However, anti-capitalist ideologies remain salient today, taken up among left-wing political struggles. The ongoing Naxalite rebellion in India, for example, is grounded in Maoist ideology. Mao Zedong, a peasant organizer in China who came to power as leader of the Community Party, appropriated Marx’s ideas by arguing that in the Third World, it was landless peasants rather than the factory workers who constituted the real subjects of emancipatory change and revolution. The Naxalites contest the legitimacy of the capitalist state in India and have been engaged in armed struggle for the past seven decades. The group joined forces with indigenous tribes in forested regions of Central India, a population also under threat from the state’s desire to control the land and its resources. Indian author, Arundhati Roy (2011), spent time embedded with the communist rebels living in these forests, and argues that the government’s true motivation in fighting them is clearing this land to make profits from mining corporations who seek to exploit its natural resources.
Section 1: The Financial Crash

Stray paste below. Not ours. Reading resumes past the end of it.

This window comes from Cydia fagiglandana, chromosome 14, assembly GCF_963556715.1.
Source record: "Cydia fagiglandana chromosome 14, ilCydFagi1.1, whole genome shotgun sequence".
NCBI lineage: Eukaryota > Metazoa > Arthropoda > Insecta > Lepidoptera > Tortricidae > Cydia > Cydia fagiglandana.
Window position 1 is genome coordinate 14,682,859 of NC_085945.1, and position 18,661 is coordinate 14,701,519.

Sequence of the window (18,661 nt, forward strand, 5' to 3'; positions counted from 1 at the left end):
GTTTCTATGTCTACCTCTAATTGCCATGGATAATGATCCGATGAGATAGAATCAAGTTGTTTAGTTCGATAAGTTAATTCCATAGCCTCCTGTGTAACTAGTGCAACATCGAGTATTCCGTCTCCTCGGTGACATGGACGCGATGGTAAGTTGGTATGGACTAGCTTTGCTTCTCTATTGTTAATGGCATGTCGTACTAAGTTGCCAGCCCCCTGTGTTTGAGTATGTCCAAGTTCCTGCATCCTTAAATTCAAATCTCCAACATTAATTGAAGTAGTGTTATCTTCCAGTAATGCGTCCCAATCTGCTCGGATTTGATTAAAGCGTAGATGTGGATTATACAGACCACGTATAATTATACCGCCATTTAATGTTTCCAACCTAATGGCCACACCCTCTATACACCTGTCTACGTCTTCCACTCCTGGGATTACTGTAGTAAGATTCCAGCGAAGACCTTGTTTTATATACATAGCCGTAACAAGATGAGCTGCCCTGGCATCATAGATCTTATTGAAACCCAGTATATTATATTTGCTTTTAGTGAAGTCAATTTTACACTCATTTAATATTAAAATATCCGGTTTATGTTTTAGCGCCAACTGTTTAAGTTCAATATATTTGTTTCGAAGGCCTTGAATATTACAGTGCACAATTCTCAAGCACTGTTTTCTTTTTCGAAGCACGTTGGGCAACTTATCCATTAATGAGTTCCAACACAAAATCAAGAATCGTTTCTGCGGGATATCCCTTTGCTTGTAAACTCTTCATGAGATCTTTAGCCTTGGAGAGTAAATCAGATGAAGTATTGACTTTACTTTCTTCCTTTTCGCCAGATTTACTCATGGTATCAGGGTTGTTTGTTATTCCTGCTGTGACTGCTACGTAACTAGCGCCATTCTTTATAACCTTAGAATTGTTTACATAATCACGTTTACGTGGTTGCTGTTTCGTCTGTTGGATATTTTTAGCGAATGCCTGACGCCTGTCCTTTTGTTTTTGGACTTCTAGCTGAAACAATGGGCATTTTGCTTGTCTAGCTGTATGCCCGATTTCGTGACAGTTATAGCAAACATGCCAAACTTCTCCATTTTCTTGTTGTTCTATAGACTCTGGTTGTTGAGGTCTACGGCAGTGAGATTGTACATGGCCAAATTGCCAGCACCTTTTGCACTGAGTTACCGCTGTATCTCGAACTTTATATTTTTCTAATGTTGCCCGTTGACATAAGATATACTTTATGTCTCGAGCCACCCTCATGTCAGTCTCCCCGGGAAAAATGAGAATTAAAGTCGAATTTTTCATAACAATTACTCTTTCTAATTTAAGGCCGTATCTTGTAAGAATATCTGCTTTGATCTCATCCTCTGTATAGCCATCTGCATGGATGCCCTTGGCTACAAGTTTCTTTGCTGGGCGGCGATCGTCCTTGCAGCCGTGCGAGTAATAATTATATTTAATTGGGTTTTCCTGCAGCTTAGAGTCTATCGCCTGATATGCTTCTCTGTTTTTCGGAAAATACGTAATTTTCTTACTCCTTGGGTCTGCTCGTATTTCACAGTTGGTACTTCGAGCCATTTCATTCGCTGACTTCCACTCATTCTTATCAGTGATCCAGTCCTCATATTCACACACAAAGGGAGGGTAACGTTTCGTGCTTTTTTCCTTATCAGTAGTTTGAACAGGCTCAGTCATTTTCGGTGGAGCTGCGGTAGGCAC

This section will expand on the concepts conveyed above by thinking more closely about how the global economic crash of 2008/2009 recharged debates about the nature and role of capitalism in the contemporary world. David McNally (2009) argues that neoliberalism is not a benign force for most people, whether in the Global North or South. With the advent of the economic crisis, governments moved to channel money into banks and financial institutions to prevent them from failing, in much vaster quantities than was directed to welfare for people struggling to survive financially. McNally argues that the profit logic on which capitalism operates cannot coexist with an equal society. For owners of production, he suggests, the only real motive is profit, which means they focus less on the usefulness of goods they produce than on the ability to sell them en masse. Objects and services are produced in order to be exchanged, regardless of their social value. This logic of cost-benefit analysis that is detached from regulation according to social goods cannot lay the foundation for an egalitarian society.